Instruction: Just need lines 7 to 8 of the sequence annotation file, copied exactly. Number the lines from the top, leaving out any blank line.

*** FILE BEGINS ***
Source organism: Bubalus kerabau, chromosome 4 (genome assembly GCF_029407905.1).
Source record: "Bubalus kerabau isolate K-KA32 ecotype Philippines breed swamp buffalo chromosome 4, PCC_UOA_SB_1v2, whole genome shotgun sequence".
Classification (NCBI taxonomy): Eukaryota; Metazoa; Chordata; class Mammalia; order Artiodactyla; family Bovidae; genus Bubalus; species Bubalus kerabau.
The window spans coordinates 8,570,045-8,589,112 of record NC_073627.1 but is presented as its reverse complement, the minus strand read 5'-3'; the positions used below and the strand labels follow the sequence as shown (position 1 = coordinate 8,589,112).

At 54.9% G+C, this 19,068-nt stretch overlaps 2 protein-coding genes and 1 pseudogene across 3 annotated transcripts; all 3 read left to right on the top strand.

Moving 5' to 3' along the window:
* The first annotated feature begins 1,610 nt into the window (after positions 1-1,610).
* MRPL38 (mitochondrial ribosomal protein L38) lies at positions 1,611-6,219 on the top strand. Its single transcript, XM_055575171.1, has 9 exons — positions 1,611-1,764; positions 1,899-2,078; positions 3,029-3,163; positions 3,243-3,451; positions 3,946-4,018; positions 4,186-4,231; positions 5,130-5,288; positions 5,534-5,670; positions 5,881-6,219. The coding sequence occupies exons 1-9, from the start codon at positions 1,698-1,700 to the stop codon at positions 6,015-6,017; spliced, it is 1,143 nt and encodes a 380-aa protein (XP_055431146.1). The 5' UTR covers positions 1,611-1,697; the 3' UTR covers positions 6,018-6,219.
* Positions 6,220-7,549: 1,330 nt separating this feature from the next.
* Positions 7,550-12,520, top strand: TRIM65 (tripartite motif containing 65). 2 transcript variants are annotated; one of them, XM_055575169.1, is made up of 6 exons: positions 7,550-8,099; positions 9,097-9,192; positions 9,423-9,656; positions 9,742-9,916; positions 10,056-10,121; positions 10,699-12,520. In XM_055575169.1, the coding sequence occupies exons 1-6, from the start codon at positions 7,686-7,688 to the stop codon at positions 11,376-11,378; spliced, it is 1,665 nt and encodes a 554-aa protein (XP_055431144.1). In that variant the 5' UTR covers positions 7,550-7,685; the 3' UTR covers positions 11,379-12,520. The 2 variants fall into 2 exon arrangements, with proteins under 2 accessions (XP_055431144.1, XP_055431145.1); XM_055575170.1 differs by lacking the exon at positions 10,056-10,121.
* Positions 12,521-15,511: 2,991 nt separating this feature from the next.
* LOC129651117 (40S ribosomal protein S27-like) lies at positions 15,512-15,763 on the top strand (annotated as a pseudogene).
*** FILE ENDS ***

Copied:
* The first annotated feature begins 1,610 nt into the window (after positions 1-1,610).
* MRPL38 (mitochondrial ribosomal protein L38) lies at positions 1,611-6,219 on the top strand. Its single transcript, XM_055575171.1, has 9 exons — positions 1,611-1,764; positions 1,899-2,078; positions 3,029-3,163; positions 3,243-3,451; positions 3,946-4,018; positions 4,186-4,231; positions 5,130-5,288; positions 5,534-5,670; positions 5,881-6,219. The coding sequence occupies exons 1-9, from the start codon at positions 1,698-1,700 to the stop codon at positions 6,015-6,017; spliced, it is 1,143 nt and encodes a 380-aa protein (XP_055431146.1). The 5' UTR covers positions 1,611-1,697; the 3' UTR covers positions 6,018-6,219.